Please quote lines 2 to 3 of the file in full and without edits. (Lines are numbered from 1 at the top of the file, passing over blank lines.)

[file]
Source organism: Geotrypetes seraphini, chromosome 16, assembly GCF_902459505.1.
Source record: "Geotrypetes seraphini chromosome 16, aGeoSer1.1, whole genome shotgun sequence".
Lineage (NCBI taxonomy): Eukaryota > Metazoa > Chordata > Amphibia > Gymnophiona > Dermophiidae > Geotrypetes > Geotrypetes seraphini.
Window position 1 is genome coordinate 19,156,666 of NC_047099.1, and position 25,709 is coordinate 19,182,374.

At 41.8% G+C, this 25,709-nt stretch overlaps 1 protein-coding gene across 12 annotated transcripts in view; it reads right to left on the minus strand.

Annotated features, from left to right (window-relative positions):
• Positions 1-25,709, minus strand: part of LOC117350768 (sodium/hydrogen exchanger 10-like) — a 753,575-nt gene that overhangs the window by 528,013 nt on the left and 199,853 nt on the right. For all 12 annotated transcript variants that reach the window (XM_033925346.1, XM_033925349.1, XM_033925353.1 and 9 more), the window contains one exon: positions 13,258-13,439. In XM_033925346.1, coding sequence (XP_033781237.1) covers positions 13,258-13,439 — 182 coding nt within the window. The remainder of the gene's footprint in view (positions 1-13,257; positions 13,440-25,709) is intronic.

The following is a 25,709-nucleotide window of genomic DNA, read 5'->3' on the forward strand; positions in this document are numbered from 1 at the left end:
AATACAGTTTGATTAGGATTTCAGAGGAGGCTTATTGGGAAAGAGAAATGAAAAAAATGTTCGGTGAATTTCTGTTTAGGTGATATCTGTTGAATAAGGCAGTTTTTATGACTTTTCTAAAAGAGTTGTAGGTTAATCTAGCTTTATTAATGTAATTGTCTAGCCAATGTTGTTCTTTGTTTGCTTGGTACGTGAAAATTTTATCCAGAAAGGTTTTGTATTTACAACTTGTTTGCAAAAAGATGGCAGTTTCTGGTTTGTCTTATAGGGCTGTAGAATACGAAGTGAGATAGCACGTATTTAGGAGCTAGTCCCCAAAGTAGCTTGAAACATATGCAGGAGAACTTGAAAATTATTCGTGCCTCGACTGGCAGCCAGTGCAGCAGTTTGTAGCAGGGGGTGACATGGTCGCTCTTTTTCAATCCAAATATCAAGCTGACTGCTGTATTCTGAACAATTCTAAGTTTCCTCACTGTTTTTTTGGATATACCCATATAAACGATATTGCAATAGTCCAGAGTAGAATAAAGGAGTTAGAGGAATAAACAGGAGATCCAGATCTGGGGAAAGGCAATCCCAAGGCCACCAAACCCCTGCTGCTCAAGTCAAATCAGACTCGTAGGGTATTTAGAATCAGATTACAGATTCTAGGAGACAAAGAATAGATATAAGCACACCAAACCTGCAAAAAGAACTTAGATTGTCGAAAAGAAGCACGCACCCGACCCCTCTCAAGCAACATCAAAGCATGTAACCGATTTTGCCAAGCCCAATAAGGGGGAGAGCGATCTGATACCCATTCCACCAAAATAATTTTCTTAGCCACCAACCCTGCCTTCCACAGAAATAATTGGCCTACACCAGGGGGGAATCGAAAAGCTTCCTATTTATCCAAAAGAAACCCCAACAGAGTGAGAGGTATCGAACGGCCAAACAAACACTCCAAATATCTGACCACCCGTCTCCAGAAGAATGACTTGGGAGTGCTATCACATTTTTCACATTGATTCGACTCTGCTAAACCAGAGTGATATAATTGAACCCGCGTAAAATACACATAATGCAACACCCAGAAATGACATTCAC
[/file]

Source record: "Geotrypetes seraphini chromosome 16, aGeoSer1.1, whole genome shotgun sequence".
Lineage (NCBI taxonomy): Eukaryota > Metazoa > Chordata > Amphibia > Gymnophiona > Dermophiidae > Geotrypetes > Geotrypetes seraphini.